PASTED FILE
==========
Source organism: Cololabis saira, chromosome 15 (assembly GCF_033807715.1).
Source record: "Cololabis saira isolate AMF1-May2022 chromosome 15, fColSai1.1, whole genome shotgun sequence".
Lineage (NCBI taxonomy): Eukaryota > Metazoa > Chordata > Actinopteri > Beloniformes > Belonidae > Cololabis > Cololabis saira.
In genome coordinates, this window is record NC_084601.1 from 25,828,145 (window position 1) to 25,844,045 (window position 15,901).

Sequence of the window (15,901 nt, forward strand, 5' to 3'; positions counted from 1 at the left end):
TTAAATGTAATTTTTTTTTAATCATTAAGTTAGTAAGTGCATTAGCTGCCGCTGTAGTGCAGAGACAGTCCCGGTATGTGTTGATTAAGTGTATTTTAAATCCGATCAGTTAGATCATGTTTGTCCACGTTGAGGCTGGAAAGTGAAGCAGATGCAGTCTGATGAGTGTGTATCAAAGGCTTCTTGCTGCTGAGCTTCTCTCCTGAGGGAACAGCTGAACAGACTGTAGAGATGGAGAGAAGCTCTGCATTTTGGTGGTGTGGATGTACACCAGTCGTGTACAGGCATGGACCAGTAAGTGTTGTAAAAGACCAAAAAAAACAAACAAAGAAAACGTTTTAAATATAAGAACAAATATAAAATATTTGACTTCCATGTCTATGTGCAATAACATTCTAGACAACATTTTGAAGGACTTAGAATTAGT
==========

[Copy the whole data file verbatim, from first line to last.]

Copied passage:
Source organism: Cololabis saira, chromosome 15 (assembly GCF_033807715.1).
Source record: "Cololabis saira isolate AMF1-May2022 chromosome 15, fColSai1.1, whole genome shotgun sequence".
Lineage (NCBI taxonomy): Eukaryota > Metazoa > Chordata > Actinopteri > Beloniformes > Belonidae > Cololabis > Cololabis saira.
In genome coordinates, this window is record NC_084601.1 from 25,828,145 (window position 1) to 25,844,045 (window position 15,901).

Sequence of the window (15,901 nt, forward strand, 5' to 3'; positions counted from 1 at the left end):
TTAAATGTAATTTTTTTTTAATCATTAAGTTAGTAAGTGCATTAGCTGCCGCTGTAGTGCAGAGACAGTCCCGGTATGTGTTGATTAAGTGTATTTTAAATCCGATCAGTTAGATCATGTTTGTCCACGTTGAGGCTGGAAAGTGAAGCAGATGCAGTCTGATGAGTGTGTATCAAAGGCTTCTTGCTGCTGAGCTTCTCTCCTGAGGGAACAGCTGAACAGACTGTAGAGATGGAGAGAAGCTCTGCATTTTGGTGGTGTGGATGTACACCAGTCGTGTACAGGCATGGACCAGTAAGTGTTGTAAAAGACCAAAAAAAACAAACAAAGAAAACGTTTTAAATATAAGAACAAATATAAAATATTTGACTTCCATGTCTATGTGCAATAACATTCTAGACAACATTTTGAAGGACTTAGAATTAGT